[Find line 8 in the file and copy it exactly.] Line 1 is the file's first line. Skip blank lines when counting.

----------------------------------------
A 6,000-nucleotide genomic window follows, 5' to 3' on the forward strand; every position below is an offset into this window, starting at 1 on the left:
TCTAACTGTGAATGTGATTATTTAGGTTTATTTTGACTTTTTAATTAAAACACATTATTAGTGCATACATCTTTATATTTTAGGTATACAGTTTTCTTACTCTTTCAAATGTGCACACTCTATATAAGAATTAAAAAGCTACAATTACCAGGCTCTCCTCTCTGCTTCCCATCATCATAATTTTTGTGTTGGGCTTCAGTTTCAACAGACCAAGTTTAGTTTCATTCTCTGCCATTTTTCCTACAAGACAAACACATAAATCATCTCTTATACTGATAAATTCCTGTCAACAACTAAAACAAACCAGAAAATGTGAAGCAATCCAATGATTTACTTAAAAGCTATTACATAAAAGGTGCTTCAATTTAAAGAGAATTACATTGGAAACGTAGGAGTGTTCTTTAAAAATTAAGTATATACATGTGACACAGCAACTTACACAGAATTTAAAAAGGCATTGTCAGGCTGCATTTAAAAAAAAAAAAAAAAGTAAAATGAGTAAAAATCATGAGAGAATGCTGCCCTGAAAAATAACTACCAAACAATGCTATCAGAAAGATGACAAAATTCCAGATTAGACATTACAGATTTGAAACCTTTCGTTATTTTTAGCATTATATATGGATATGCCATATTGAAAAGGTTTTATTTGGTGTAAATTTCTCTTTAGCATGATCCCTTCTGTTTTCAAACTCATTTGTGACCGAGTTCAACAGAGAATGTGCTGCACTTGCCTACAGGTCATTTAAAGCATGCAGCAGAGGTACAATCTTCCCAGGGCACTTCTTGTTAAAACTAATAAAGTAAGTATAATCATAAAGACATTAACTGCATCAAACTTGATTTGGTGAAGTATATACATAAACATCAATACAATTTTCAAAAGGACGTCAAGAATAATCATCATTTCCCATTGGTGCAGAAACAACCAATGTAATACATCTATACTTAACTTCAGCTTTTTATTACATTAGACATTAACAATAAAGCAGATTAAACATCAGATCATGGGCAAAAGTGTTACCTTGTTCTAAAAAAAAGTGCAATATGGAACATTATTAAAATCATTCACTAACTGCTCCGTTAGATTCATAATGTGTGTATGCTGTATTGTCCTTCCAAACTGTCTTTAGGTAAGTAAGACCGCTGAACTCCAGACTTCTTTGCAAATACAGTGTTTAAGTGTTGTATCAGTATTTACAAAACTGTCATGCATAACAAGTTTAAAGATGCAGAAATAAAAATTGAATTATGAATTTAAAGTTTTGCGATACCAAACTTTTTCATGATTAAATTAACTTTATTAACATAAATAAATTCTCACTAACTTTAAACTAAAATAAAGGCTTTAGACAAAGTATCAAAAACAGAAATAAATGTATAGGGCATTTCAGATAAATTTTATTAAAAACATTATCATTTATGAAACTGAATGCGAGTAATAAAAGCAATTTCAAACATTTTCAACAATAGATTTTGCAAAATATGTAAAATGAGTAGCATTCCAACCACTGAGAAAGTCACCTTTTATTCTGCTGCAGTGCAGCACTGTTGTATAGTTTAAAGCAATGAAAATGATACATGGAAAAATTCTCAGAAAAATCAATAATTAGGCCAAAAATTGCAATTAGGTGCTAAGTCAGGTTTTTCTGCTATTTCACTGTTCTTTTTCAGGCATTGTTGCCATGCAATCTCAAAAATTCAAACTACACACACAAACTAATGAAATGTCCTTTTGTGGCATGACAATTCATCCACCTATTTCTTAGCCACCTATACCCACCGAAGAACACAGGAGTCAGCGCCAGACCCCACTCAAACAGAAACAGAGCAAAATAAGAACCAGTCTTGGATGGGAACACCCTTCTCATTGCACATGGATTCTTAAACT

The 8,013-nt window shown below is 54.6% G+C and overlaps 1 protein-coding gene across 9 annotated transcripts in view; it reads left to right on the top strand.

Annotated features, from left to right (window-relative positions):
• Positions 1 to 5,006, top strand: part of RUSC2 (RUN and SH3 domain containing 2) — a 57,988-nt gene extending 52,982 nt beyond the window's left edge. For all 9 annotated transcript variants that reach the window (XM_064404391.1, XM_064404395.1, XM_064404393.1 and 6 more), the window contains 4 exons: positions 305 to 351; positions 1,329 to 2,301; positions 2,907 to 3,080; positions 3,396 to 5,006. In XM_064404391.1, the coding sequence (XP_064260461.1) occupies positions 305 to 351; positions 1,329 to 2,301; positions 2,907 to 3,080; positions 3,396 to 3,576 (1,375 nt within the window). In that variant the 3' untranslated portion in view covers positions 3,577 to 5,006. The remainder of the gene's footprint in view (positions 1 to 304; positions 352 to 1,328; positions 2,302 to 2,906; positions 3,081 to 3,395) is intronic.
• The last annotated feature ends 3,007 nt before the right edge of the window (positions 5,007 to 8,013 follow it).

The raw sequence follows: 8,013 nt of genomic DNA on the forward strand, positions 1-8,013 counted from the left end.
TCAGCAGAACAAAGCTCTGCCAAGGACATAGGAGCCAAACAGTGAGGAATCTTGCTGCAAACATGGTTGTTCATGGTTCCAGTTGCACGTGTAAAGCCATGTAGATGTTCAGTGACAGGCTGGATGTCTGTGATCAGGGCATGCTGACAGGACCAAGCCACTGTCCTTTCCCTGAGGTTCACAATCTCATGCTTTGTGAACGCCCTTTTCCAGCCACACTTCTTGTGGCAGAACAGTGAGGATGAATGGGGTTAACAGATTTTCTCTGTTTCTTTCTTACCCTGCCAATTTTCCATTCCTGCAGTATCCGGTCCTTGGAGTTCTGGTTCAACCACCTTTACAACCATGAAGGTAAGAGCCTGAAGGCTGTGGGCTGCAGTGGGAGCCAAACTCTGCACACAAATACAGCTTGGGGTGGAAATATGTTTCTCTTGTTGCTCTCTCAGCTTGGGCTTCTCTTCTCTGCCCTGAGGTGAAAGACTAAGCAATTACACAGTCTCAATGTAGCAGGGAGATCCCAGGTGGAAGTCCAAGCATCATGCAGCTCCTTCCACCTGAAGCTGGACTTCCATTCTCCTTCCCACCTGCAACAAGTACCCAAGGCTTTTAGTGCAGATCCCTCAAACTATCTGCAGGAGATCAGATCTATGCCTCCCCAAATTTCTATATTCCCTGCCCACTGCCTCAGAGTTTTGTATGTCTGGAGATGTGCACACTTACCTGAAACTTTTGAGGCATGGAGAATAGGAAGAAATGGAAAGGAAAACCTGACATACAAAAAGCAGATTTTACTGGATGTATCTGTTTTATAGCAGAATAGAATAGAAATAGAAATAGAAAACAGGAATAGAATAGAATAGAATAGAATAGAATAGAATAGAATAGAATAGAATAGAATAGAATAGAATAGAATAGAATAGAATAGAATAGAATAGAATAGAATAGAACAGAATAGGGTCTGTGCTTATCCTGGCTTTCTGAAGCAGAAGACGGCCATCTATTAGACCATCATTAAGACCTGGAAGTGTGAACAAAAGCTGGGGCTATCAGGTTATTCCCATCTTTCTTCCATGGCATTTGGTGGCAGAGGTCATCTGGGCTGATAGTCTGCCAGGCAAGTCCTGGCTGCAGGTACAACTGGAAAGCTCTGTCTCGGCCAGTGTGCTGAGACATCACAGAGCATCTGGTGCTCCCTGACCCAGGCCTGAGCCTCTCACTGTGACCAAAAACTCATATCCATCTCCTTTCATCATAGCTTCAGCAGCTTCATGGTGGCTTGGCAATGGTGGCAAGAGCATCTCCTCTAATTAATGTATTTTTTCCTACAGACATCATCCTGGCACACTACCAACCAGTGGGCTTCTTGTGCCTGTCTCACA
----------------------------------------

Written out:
TCAGCAGAACAAAGCTCTGCCAAGGACATAGGAGCCAAACAGTGAGGAATCTTGCTGCAAACATGGTTGTTCATGGTTCCAGTTGCACGTGTAAAGCCATGTAGATGTTCAGTGACAGGCTGGATGTCTGTGATCAGGGCATGCTGACAGGACCAAGCCACTGTCCTTTCCCTGAGGTTCACAATCTCATGCTTTGTGAACGCCCTTTTCCAGCCACACTTCTTGTGGCAGAACAGTGAGGATGAATGGGGTTAACAGATTTTCTCTGTTTCTTTCTTACCCTGCCAATTTTCCATTCCTGCAGTATCCGGTCCTTGGAGTTCTGGTTCAACCACCTTTACAACCATGAAGGTAAGAGCCTGAAGGCTGTGGGCTGCAGTGGGAGCCAAACTCTGCACACAAATACAGCTTGGGGTGGAAATATGTTTCTCTTGTTGCTCTCTCAGCTTGGGCTTCTCTTCTCTGCCCTGAGGTGAAAGACTAAGCAATTACACAGTCTCAATGTAGCAGGGAGATCCCAGGTGGAAGTCCAAGCATCATGCAGCTCCTTCCACCTGAAGCTGGACTTCCATTCTCCTTCCCACCTGCAACAAGTACCCAAGGCTTTTAGTGCAGATCCCTCAAACTATCTGCAGGAGATCAGATCTATGCCTCCCCAAATTTCTATATTCCCTGCCCACTGCCTCAGAGTTTTGTATGTCTGGAGATGTGCACACTTACCTGAAACTTTTGAGGCATGGAGAATAGGAAGAAATGGAAAGGAAAACCTGACATACAAAAAGCAGATTTTACTGGATGTATCTGTTTTATAGCAGAATAGAATAGAAATAGAAATAGAAAACAGGAATAGAATAGAATAGAATAGAATAGAATAGAATAGAATAGAATAGAATAGAATAGAATAGAATAGAATAGAATAGAATAGAATAGAATAGAATAGAATAGAACAGAATAGGGTCTGTGCTTATCCTGGCTTTCTGAAGCAGAAGACGGCCATCTATTAGACCATCATTAAGACCTGGAAGTGTGAACAAAAGCTGGGGCTATCAGGTTATTCCCATCTTTCTTCCATGGCATTTGGTGGCAGAGGTCATCTGGGCTGATAGTCTGCCAGGCAAGTCCTGGCTGCAGGTACAACTGGAAAGCTCTGTCTCGGCCAGTGTGCTGAGACATCACAGAGCATCTGGTGCTCCCTGACCCAGGCCTGAGCCTCTCACTGTGACCAAAAACTCATATCCATCTCCTTTCATCATAGCTTCAGCAGCTTCATGGTGGCTTGGCAATGGTGGCAAGAGCATCTCCTCTAATTAATGTATTTTTTCCTACAGACATCATCCTGGCACACTACCAACCAGTGGGCTTCTTGTGCCTGTCTCACA